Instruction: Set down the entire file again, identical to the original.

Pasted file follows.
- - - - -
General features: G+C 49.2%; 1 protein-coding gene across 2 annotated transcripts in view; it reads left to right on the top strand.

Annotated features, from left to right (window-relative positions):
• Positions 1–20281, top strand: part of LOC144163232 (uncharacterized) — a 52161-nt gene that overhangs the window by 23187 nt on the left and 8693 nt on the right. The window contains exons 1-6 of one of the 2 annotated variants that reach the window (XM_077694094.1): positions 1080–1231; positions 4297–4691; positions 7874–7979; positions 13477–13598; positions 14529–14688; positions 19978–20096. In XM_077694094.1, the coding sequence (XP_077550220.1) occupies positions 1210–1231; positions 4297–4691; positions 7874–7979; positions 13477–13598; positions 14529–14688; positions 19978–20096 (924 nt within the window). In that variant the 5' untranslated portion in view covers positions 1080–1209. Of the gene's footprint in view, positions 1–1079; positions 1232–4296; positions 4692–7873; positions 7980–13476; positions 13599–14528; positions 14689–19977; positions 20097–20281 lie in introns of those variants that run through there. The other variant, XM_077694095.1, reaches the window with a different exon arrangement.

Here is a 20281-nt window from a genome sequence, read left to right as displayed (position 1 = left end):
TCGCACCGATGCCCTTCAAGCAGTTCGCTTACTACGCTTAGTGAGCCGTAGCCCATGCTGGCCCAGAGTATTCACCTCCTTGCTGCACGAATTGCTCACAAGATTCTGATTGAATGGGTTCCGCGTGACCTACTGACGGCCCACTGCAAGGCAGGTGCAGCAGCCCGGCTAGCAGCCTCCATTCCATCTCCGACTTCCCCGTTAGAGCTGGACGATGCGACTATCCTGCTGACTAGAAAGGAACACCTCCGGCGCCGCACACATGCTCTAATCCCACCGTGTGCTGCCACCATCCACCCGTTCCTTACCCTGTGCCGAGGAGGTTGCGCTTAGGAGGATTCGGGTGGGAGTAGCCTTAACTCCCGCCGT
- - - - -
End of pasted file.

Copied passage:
General features: G+C 49.2%; 1 protein-coding gene across 2 annotated transcripts in view; it reads left to right on the top strand.

Annotated features, from left to right (window-relative positions):
• Positions 1–20281, top strand: part of LOC144163232 (uncharacterized) — a 52161-nt gene that overhangs the window by 23187 nt on the left and 8693 nt on the right. The window contains exons 1-6 of one of the 2 annotated variants that reach the window (XM_077694094.1): positions 1080–1231; positions 4297–4691; positions 7874–7979; positions 13477–13598; positions 14529–14688; positions 19978–20096. In XM_077694094.1, the coding sequence (XP_077550220.1) occupies positions 1210–1231; positions 4297–4691; positions 7874–7979; positions 13477–13598; positions 14529–14688; positions 19978–20096 (924 nt within the window). In that variant the 5' untranslated portion in view covers positions 1080–1209. Of the gene's footprint in view, positions 1–1079; positions 1232–4296; positions 4692–7873; positions 7980–13476; positions 13599–14528; positions 14689–19977; positions 20097–20281 lie in introns of those variants that run through there. The other variant, XM_077694095.1, reaches the window with a different exon arrangement.

Here is a 20281-nt window from a genome sequence, read left to right as displayed (position 1 = left end):
TCGCACCGATGCCCTTCAAGCAGTTCGCTTACTACGCTTAGTGAGCCGTAGCCCATGCTGGCCCAGAGTATTCACCTCCTTGCTGCACGAATTGCTCACAAGATTCTGATTGAATGGGTTCCGCGTGACCTACTGACGGCCCACTGCAAGGCAGGTGCAGCAGCCCGGCTAGCAGCCTCCATTCCATCTCCGACTTCCCCGTTAGAGCTGGACGATGCGACTATCCTGCTGACTAGAAAGGAACACCTCCGGCGCCGCACACATGCTCTAATCCCACCGTGTGCTGCCACCATCCACCCGTTCCTTACCCTGTGCCGAGGAGGTTGCGCTTAGGAGGATTCGGGTGGGAGTAGCCTTAACTCCCGCCGT